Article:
headboard a degree of tactility and strong visual impact.
The main objective of the proposed landscape was to provide pleasant outdoor spaces for hotel guests to rest and
enjoy the ambience of lush, tropical gardens.
The design philosophy is one that is sensitive to contemporary building design and maintains a modern and
reflective quality to the surrounding space appropriate to a boutique hotel. The landscape encompasses a fore
court, middle court and inner court 150; all connected by a common thoroughfare that echoes the rhythm of the
building faccedil;ade.
From the fore court, the pathway seamlessly tiers into the inner court, embracing a stone wall and an island deck
enclosed by a raised reflective pool punctuated with trees. The two-third/one-third matrix is carried through in the
garden fronting the entrance, with variations in grass types resulting in a mosaic garden.
To separate the main garden from the porte-cochere, a feature wall was constructed. Water trickles down the walls
vertical surface, creating a strong visual interest. The garden is filled with tropical plants, such as bamboo, to create
an ambiance of tranquility amidst the city bustle.
The garden is illuminated at night with a sophisticated lighting scheme that includes fluorescent coloured strip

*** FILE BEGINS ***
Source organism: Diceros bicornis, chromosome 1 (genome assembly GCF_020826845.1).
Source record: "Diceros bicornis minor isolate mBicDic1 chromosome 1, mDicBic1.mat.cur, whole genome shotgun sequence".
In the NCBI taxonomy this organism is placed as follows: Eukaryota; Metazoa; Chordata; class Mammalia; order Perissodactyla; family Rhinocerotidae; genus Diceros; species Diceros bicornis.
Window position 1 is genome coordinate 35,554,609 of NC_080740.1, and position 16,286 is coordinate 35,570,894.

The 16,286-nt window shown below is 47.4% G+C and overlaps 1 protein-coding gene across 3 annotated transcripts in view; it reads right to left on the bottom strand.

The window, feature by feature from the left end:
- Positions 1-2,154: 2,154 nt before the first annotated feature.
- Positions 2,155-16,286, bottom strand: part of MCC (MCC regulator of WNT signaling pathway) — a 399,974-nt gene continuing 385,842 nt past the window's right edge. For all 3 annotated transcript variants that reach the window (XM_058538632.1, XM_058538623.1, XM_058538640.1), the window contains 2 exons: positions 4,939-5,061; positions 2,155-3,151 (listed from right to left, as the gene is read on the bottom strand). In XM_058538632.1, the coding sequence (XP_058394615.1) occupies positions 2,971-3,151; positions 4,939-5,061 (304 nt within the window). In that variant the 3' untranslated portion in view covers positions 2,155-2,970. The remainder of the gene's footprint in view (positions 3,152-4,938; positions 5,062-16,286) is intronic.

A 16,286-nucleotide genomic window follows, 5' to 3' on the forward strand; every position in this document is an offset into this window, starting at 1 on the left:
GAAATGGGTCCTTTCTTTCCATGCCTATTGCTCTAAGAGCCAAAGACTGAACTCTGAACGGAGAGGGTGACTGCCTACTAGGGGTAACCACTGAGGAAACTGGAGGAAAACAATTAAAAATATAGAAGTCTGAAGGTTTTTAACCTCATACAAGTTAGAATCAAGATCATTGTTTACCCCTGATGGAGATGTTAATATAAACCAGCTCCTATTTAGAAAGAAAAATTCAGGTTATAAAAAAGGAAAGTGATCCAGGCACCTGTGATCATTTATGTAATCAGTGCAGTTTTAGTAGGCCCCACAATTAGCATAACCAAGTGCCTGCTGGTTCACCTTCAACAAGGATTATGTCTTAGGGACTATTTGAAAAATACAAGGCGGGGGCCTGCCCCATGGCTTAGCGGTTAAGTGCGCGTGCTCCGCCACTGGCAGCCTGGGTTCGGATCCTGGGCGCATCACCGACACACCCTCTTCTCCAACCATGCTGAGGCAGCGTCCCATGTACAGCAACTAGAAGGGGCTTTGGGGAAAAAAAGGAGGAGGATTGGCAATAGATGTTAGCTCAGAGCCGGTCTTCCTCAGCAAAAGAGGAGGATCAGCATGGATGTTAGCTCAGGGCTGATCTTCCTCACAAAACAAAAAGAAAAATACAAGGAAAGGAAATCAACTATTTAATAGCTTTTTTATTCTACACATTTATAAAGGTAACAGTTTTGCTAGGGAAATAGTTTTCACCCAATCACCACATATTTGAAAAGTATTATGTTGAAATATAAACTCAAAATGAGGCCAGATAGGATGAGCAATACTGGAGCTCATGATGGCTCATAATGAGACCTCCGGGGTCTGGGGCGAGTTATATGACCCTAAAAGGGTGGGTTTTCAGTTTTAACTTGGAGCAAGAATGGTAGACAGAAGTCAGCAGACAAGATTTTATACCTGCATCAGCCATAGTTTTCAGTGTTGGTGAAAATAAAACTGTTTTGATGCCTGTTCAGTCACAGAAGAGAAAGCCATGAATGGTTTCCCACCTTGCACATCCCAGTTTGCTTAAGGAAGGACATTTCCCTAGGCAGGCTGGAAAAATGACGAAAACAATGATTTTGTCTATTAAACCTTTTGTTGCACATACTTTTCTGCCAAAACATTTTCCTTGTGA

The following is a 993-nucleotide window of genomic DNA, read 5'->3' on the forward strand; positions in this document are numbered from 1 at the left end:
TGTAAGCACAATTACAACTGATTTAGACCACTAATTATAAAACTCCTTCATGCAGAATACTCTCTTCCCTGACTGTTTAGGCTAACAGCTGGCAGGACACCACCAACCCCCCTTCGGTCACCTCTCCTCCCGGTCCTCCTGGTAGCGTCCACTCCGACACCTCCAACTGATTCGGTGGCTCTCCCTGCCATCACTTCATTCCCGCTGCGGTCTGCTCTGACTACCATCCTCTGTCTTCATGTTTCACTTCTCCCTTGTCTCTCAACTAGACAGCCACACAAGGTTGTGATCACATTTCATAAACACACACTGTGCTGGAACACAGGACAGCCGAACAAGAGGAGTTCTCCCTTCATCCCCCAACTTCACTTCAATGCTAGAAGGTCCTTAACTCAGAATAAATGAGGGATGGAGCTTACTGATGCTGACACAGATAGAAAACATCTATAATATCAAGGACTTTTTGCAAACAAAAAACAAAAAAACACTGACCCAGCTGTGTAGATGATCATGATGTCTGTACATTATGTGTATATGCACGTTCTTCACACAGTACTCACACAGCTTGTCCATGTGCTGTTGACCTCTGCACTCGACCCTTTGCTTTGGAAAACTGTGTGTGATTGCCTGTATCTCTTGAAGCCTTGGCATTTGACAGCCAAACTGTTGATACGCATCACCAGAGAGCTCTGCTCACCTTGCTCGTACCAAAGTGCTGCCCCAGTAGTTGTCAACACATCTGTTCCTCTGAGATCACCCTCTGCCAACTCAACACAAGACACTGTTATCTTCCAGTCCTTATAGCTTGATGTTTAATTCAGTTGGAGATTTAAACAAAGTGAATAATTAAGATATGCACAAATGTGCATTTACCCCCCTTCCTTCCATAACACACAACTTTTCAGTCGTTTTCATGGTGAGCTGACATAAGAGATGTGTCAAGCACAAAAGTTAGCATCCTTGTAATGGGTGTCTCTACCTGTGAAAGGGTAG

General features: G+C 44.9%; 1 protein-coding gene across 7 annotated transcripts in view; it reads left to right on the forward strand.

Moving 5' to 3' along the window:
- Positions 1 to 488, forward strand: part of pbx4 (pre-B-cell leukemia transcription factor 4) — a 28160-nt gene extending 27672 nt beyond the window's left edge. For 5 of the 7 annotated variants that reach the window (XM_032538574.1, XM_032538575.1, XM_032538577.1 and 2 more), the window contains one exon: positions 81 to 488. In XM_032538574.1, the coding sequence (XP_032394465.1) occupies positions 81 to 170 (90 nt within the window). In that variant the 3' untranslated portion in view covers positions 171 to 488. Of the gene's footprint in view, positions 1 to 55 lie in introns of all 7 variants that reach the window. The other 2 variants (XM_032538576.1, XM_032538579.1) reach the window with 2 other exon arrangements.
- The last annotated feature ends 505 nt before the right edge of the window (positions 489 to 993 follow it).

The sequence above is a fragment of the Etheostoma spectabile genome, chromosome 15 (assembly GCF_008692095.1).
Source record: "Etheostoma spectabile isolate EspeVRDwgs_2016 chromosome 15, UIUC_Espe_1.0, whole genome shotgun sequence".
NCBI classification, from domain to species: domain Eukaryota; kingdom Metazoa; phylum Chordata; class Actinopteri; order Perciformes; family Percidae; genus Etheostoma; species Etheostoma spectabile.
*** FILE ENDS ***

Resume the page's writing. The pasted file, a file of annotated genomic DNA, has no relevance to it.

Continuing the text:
lighting recessed into the timber deck that stretches out into the garden pool. Underwater lighting also accentuates
the water feature while ample ground lighting highlights the trees.
The landscaping on the 12th floor consists of a timber deck with a contemporary water feature and an L-shaped
pool deck wrapped around it. The pool has an infinity edge and a 145;floating146; Frangipani tree among other trees
recessed into the timber deck.
The graphic design and logo for Quincy were customised to incorporate the design elements propagated within the
buildings architecture and interior. The logo is a stylised interpretation of the faccedil;ade and this pattern is repeated on
the walls of the hotel lobby, lifts and guest rooms. This same design pattern is also woven onto pillows, carpets and
other soft furnishings. Even the toiletry carries this overarching design principle such that the packagings clean
lines and attention to detail embodies the whole hotel experience.
149; Faccedil;ades anodised aluminium cladding wears well in tropical climate, requiring little maintenance: a typical storm
will leave the building spick and span without the need for additional cleaning
149; Swimming pool deck is filled with plants for a tropical garden-in-the-sky
149; Maximum landscaping within a small land area
149; Water used for water features is irrigated
149; LED lights for the lobby centrepiece use substantially less energy than conventional bulbs yet do not compromise
149; Bathrooms are fitted with shallow basins to discourage guests from leaving the water running since water will
overflow easily
149; Dual-flush cistern W.C.s in bathrooms provide an energy-efficient option for users
149; Wash basin taps are fitted with motion sensors to avoid wastage


Project Type


Mount Elizabeth,